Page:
Tahoe-Truckee sled dog races planned for early March
October 19, 2012
TRUCKEE – The Sierra Nevada Dog Drivers and Sugar Bowl Resort have signed an agreement to return a sled dog race to the Truckee / North Lake Tahoe region after a 16-year hiatus.
Sugar Bowl Resort will host the Jack London Commemorative Sierra Sled Dog Derby on the 3,000-acre property of the Royal Gorge Cross Country Ski Resort on March 2-3, 2013.
The race will be conducted by the Sierra Nevada Dog Drivers, a nonprofit California corporation, under rules and the animal welfare policy of the International Sled Dog Racing Association.
Sled dog teams in classes of three to eight dogs will depart the starting line in Soda Springs and run to the Village at Sugar Bowl Resort and return.
“As part of our overall efforts to return Royal Gorge Cross Country to its once and former glory, adding special events to the calendar is important,” said Sugar Bowl Director of Marketing John Monson. “And with history in mind, this particular event fits the brand perfectly. It should be a lot of fun to watch.”
The Sled Dog Derby highlights the area’s heritage and races that were centerpieces of Winter Carnivals in the early 1900s. The first sled dog race in the “lower 48” was held in Truckee in 1915 and was attended by Jack London. Sled dogs contributed to early regional development being relied upon for transportation, work chores, law enforcement and search and rescue. Annual races were a popular winter sports event until World War II and the advent of modern transportation led to their discontinuation.
Completion of Interstate 80 brought growth to the area. In the 1960s local mushers, led by Truckee resident Bob Levorsen, formed the Sierra Nevada Dog Drivers and held races at Hobart Mills. The Truckee Lions Club initiated races at the Truckee Tahoe Airport in 1979. These annual races were successful in drawing mushers from western states and in attracting spectators. However, chronically poor snow cover at the site forced many races to be canceled and the last was held in 1997.
“I traveled from southern California to run a team in the 1997 race and was very impressed by the local community. It’s wonderful to have the opportunity to assist in the return of this exciting family-oriented event to the founding location of our organization,” said Sierra Nevada Dog Drivers Vice President Preston Springston, now a full-time Truckee area resident. “The race site at Donner Summit and the support of Sugar Bowl in trail grooming ensures a dependable and fast race course for our canine athletes,” said Springston.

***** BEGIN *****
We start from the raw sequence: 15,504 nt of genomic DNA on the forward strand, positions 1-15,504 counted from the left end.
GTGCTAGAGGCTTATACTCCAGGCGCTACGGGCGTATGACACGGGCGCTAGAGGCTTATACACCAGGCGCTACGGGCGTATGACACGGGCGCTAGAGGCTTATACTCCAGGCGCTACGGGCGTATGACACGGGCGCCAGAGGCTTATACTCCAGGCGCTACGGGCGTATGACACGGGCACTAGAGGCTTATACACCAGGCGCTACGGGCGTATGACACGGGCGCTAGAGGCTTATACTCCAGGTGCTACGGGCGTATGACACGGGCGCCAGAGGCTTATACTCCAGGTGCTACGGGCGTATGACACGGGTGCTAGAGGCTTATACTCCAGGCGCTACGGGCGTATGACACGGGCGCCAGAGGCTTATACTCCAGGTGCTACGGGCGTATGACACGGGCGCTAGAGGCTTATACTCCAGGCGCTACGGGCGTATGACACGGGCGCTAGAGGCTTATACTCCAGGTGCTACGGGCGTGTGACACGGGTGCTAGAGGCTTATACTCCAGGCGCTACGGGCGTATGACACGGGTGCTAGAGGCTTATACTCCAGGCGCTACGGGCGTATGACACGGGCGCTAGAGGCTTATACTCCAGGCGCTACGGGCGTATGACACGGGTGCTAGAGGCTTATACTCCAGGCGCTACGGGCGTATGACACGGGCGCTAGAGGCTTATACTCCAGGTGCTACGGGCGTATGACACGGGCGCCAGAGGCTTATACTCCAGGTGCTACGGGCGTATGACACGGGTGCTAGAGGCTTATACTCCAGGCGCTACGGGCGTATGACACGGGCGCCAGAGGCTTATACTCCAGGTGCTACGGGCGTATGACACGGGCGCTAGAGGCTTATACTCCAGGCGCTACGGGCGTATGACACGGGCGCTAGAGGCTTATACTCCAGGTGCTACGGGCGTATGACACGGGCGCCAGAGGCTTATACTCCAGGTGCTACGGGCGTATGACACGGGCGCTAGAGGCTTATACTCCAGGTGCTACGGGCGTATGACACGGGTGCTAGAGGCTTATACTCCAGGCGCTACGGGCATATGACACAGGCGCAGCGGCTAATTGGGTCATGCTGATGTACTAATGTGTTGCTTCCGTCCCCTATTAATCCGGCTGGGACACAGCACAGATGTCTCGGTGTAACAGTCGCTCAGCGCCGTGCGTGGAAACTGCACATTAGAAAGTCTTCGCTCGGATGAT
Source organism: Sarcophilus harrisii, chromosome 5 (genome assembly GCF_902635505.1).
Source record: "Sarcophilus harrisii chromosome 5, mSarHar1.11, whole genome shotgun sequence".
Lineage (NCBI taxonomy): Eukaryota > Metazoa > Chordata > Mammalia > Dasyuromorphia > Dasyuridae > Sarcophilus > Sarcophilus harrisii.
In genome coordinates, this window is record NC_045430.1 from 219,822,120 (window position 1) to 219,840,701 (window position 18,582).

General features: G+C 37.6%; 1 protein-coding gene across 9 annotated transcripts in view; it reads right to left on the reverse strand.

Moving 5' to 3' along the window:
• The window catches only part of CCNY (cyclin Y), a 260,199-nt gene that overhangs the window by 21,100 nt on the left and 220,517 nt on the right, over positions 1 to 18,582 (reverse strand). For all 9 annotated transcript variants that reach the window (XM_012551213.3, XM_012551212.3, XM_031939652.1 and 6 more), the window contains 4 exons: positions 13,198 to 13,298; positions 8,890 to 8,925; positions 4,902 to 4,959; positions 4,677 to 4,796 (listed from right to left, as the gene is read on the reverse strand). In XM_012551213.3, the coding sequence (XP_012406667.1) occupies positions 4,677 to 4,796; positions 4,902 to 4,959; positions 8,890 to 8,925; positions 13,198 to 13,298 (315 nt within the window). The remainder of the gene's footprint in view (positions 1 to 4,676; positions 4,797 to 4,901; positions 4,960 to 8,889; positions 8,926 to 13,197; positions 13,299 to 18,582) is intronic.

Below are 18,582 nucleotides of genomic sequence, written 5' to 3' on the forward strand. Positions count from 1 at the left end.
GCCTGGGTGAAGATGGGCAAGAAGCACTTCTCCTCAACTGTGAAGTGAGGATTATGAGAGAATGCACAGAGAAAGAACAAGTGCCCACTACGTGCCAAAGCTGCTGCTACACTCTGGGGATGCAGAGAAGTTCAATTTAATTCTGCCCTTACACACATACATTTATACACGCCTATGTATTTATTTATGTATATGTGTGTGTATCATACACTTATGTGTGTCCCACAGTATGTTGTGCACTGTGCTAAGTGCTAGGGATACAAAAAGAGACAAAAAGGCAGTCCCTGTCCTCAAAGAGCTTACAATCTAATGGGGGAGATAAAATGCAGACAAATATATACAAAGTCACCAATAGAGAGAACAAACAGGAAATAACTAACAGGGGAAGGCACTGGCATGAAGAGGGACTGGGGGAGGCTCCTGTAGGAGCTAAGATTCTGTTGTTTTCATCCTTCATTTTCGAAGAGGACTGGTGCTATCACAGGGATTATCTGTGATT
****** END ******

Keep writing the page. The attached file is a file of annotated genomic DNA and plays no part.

Race proceeds will benefit local animal welfare organizations. Volunteers and non-profit service organizations interested in participating in the race should contact Preston Springston, firstname.lastname@example.org.
About Sierra Nevada Dog Drivers
The Sierra Nevada Dog Drivers was formed in 1961 in Truckee by northern California mushers to organize and promote the recreational sport of sled dog racing in California. SNDD is a sled dog Race Giving Organization that works closely with communities and service organizations. The importance of good sportsmanship and humane treatment of sled dogs is emphasized.
SNDD partners with northern Sierra communities and service organizations to conduct sled dog race events on snow during the winter season. Proceeds from the events support local charities and youth activities. Race events are currently conducted at Chester, Portola (Lake Davis), and Foresthill (China Wall) in California. The later is conducted in partnership with the Foresthill Chamber of Commerce.
SNDD is an IRS 501 c(3) non-profit incorporated in the state of California. Governance is by a seven member Board of Directors. Annual membership averages 45, principally from California, Nevada and Oregon. Visit http://www.sndd.org.
About International Sled Dog Racing Association
The International Sled Dog Racing Association (ISDRA) was formed in 1966 by Canadian and American mushers to organize and unify the sport of sled dog racing. Beginning in the New England states and lower Canadian provinces, ISDRA sought to standardize rules for “Nome style sprint racing.”
Today ISDRA annually represents more than 100 days of sled dog racing and thousands of individual race performances. Traditional sleds, wheeled rigs or “gigs,” skijoring and, most recently, bike-joring competitions are held for adult and junior divisions and team sizes from “unlimited” to one dog. The racing action begins in mid-October and ends in late March with multiple ISDRA sanctioned events occurring on any given weekend during January and February.
Annual membership averages 850 total members with 55 to 75 sanctioned events and 30 to 40 member clubs. ISDRA is an IRS 501 c(7) nonprofit incorporated in the state of New York. Governance is by an 18 member board of directors and an executive director.